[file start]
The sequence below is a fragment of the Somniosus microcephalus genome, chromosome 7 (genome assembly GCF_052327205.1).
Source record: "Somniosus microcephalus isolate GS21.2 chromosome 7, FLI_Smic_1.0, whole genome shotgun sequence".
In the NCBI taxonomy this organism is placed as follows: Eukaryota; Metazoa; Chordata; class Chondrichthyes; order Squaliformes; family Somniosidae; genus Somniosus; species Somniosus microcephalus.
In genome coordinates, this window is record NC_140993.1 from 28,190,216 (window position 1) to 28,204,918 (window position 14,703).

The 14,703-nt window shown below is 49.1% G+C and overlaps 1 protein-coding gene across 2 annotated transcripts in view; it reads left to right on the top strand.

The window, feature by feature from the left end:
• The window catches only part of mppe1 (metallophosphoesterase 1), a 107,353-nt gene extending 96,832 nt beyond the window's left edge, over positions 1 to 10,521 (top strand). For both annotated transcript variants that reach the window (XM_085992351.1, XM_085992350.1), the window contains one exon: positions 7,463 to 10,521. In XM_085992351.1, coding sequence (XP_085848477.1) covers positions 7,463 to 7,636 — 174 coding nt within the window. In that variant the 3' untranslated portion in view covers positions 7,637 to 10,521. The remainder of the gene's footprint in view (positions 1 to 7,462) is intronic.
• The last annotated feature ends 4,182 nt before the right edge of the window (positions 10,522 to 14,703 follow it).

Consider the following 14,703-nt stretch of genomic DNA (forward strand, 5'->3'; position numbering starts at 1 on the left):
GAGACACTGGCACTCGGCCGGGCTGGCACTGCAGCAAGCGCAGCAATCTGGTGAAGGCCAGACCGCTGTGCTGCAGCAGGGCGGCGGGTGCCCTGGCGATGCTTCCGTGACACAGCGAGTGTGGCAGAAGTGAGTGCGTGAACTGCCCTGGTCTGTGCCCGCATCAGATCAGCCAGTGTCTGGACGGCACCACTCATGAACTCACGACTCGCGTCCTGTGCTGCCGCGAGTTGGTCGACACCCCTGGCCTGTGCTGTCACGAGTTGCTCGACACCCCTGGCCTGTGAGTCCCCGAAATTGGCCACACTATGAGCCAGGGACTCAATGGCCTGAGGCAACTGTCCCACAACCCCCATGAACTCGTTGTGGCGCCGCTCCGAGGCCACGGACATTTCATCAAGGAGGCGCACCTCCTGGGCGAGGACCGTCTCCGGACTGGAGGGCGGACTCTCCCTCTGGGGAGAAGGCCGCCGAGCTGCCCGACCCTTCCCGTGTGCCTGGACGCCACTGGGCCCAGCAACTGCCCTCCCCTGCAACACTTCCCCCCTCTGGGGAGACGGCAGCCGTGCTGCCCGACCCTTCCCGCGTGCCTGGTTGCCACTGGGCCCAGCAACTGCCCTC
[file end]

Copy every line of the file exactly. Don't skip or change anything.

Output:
The sequence below is a fragment of the Somniosus microcephalus genome, chromosome 7 (genome assembly GCF_052327205.1).
Source record: "Somniosus microcephalus isolate GS21.2 chromosome 7, FLI_Smic_1.0, whole genome shotgun sequence".
In the NCBI taxonomy this organism is placed as follows: Eukaryota; Metazoa; Chordata; class Chondrichthyes; order Squaliformes; family Somniosidae; genus Somniosus; species Somniosus microcephalus.
In genome coordinates, this window is record NC_140993.1 from 28,190,216 (window position 1) to 28,204,918 (window position 14,703).

The 14,703-nt window shown below is 49.1% G+C and overlaps 1 protein-coding gene across 2 annotated transcripts in view; it reads left to right on the top strand.

The window, feature by feature from the left end:
• The window catches only part of mppe1 (metallophosphoesterase 1), a 107,353-nt gene extending 96,832 nt beyond the window's left edge, over positions 1 to 10,521 (top strand). For both annotated transcript variants that reach the window (XM_085992351.1, XM_085992350.1), the window contains one exon: positions 7,463 to 10,521. In XM_085992351.1, coding sequence (XP_085848477.1) covers positions 7,463 to 7,636 — 174 coding nt within the window. In that variant the 3' untranslated portion in view covers positions 7,637 to 10,521. The remainder of the gene's footprint in view (positions 1 to 7,462) is intronic.
• The last annotated feature ends 4,182 nt before the right edge of the window (positions 10,522 to 14,703 follow it).

Consider the following 14,703-nt stretch of genomic DNA (forward strand, 5'->3'; position numbering starts at 1 on the left):
GAGACACTGGCACTCGGCCGGGCTGGCACTGCAGCAAGCGCAGCAATCTGGTGAAGGCCAGACCGCTGTGCTGCAGCAGGGCGGCGGGTGCCCTGGCGATGCTTCCGTGACACAGCGAGTGTGGCAGAAGTGAGTGCGTGAACTGCCCTGGTCTGTGCCCGCATCAGATCAGCCAGTGTCTGGACGGCACCACTCATGAACTCACGACTCGCGTCCTGTGCTGCCGCGAGTTGGTCGACACCCCTGGCCTGTGCTGTCACGAGTTGCTCGACACCCCTGGCCTGTGAGTCCCCGAAATTGGCCACACTATGAGCCAGGGACTCAATGGCCTGAGGCAACTGTCCCACAACCCCCATGAACTCGTTGTGGCGCCGCTCCGAGGCCACGGACATTTCATCAAGGAGGCGCACCTCCTGGGCGAGGACCGTCTCCGGACTGGAGGGCGGACTCTCCCTCTGGGGAGAAGGCCGCCGAGCTGCCCGACCCTTCCCGTGTGCCTGGACGCCACTGGGCCCAGCAACTGCCCTCCCCTGCAACACTTCCCCCCTCTGGGGAGACGGCAGCCGTGCTGCCCGACCCTTCCCGCGTGCCTGGTTGCCACTGGGCCCAGCAACTGCCCTC